“I learned to GIVE not because I have much but because I know exactly what it’s like to have NOTHING.” -Anonymous .
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A few months ago I was stopped at a busy 3 way stop, on a 6 lane road, in Boise. I noticed a heavy set, middle aged woman, in a mini van, looking to be having car problems. I could feel her desperation and watched with the dozens of other bored motorists as she got out of her vehicle and popped the hood. She was blocking the only turning lane that lay between the 4 lanes of traffic. I was as far away as you could be, going the opposite direction, but when the light turned green and still no one had stopped, I knew I had to turn around to see if I could help. It took me several minutes to maneuver my way back through traffic. I was certain that after waiting at two more lights, surely someone would have pushed her to the side of the road, lent her their cell phone, something! By the time I rolled up she had hopelessly returned to the driver seat with her emergency lights blinking, hood still up.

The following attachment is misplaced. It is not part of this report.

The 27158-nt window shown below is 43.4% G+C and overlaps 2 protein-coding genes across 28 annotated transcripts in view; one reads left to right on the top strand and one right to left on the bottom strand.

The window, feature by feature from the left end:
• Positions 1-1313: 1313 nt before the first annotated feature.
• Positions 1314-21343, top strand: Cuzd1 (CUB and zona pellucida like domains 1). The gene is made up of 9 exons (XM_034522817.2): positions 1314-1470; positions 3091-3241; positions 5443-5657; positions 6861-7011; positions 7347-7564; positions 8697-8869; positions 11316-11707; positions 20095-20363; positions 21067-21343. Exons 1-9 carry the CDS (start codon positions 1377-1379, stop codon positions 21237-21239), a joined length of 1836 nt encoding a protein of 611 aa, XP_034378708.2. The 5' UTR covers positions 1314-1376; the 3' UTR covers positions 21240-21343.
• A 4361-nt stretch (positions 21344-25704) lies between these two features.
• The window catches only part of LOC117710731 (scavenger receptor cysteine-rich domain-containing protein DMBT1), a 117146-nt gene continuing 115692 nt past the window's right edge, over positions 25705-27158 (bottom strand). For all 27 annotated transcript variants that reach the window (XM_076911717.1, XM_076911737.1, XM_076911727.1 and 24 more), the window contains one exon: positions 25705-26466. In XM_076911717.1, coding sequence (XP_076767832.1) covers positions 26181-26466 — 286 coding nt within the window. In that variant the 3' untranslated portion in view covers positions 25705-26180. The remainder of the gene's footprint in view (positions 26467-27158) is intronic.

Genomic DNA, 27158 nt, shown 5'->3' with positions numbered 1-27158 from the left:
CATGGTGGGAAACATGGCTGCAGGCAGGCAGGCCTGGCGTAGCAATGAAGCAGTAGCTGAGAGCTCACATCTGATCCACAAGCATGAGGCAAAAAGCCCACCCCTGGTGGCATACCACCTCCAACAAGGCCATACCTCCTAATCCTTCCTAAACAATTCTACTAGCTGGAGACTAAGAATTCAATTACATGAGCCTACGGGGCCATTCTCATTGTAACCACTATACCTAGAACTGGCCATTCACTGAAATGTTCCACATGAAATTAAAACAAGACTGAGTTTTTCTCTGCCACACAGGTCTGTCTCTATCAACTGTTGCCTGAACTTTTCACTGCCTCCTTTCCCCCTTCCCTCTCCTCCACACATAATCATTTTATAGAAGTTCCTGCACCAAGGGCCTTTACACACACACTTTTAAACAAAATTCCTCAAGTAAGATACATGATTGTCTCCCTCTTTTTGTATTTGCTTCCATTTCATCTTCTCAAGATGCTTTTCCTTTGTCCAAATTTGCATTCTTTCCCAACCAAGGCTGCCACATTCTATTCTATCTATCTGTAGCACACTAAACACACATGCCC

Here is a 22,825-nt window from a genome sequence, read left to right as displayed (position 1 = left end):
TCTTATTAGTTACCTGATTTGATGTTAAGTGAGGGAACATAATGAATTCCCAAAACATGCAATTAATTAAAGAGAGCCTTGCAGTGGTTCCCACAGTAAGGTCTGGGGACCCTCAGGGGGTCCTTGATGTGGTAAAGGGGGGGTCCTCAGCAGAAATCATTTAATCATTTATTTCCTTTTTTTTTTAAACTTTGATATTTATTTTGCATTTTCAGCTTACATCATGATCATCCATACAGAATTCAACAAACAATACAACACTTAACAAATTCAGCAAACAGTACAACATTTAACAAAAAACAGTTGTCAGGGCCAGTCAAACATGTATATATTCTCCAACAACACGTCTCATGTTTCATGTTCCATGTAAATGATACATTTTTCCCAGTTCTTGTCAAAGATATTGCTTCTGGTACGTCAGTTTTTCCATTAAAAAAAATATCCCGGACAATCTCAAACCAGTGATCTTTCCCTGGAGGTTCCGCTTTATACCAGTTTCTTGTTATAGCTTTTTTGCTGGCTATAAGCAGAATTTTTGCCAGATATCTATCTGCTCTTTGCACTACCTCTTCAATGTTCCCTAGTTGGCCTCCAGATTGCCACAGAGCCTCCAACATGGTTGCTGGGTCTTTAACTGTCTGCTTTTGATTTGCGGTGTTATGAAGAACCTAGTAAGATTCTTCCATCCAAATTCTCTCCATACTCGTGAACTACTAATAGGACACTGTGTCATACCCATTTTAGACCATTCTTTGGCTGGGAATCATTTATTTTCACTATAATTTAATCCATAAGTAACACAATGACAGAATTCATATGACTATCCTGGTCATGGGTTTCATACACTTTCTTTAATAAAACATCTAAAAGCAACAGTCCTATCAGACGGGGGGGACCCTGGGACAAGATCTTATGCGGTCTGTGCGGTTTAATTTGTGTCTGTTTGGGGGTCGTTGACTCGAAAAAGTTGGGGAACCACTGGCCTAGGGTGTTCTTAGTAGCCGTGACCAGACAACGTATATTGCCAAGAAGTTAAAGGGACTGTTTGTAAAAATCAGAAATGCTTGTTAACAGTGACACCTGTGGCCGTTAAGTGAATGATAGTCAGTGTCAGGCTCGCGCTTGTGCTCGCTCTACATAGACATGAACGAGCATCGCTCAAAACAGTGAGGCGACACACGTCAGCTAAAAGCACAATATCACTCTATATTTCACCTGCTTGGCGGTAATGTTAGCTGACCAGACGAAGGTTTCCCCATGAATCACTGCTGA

Now don’t be quick to sing my praises or to write off the people who didn’t stop, as complacent, self involved jerks.
You see, I knew that what I was experiencing was the “Bystander Effect”. Also known as the “Genovese Effect,” named after Kitty Genovese, who was raped and stabbed to death in her NY neighborhood street. This happened in the sixties, while 38 people watched from their apartment windows, yet no one stepped in to help her, or to even called the police for nearly 30 minutes. WTF how could this happen? Research shows that the more people present when someone is in need, the more likely you’ll assume someone else will help them, which is exactly what happens when we spot a stalled vehicle. We think, someone’s probably on their way, I’m sure they have a cell phone, I’m not a mechanic so I won’t be helpful, someone is bound to help yadda yadda yadda. The reverse is true as well, if the street was a little more desolate than the more likely you would be to stop.
Turns out, the lady was on her way to visit her elderly mother whom health had taken a turn for the worst. She was distraught as she had ran out of fuel. I just so happened to have a full gas can in my car that I was intending to use to mow the lawn with. She thanked me through her tears as I poured the gasoline into the tank annnd I was thankful that I knew about the bystander effect, and now so do you: )